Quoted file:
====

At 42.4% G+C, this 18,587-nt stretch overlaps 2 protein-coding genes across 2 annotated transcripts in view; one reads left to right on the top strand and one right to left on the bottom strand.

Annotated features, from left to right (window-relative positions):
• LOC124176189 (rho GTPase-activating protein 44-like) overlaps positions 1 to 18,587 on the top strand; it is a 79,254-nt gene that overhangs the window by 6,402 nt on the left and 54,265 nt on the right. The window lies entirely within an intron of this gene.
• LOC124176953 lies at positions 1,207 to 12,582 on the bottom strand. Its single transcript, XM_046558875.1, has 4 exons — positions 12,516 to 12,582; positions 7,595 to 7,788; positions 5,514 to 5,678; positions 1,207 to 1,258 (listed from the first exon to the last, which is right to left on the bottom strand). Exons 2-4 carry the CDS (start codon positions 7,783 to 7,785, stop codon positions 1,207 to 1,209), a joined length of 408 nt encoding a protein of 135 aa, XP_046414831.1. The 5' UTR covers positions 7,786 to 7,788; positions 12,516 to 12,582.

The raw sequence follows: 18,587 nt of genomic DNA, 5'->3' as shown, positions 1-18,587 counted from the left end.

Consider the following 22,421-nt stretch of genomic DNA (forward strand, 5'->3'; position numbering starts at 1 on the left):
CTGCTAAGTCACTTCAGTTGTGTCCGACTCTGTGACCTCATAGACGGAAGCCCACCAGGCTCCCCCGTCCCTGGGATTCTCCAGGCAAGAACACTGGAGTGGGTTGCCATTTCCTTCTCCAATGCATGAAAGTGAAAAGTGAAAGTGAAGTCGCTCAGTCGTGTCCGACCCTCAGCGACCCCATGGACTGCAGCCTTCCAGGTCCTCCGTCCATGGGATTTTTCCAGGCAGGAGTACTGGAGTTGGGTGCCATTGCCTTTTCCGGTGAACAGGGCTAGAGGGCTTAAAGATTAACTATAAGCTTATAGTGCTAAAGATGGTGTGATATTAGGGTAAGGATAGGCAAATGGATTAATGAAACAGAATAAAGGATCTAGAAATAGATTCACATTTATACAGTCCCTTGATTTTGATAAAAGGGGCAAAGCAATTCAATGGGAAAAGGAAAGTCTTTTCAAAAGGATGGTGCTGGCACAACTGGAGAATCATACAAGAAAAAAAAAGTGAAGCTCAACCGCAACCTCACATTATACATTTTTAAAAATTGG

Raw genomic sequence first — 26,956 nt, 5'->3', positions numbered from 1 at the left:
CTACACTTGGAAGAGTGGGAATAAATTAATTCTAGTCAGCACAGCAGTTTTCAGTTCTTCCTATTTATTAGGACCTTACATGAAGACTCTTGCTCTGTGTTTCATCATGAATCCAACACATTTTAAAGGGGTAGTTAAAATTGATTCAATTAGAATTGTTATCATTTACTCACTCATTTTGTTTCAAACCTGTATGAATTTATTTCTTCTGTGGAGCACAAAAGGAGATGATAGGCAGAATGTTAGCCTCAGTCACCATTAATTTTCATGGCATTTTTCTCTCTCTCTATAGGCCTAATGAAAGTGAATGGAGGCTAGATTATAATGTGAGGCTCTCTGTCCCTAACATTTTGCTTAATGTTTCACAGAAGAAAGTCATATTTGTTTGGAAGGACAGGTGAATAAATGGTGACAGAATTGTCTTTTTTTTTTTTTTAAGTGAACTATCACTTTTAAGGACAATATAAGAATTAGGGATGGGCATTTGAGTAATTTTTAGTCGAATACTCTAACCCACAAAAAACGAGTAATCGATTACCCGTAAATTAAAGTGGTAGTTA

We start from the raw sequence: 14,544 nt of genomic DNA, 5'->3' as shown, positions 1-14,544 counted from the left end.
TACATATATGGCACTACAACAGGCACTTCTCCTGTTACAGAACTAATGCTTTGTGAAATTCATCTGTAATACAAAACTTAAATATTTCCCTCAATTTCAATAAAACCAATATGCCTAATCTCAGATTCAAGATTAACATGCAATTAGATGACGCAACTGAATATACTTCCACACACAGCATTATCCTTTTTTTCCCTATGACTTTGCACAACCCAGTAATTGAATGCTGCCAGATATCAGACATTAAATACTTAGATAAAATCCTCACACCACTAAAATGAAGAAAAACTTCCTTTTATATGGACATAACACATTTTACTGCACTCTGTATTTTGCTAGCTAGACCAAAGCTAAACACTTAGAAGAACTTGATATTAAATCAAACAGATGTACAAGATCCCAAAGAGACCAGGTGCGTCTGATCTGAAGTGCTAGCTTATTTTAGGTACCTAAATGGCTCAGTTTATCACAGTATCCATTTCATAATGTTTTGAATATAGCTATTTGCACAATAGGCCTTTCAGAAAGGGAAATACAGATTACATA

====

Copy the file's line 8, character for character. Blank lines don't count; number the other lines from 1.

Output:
Raw genomic sequence first — 26,956 nt, 5'->3', positions numbered from 1 at the left: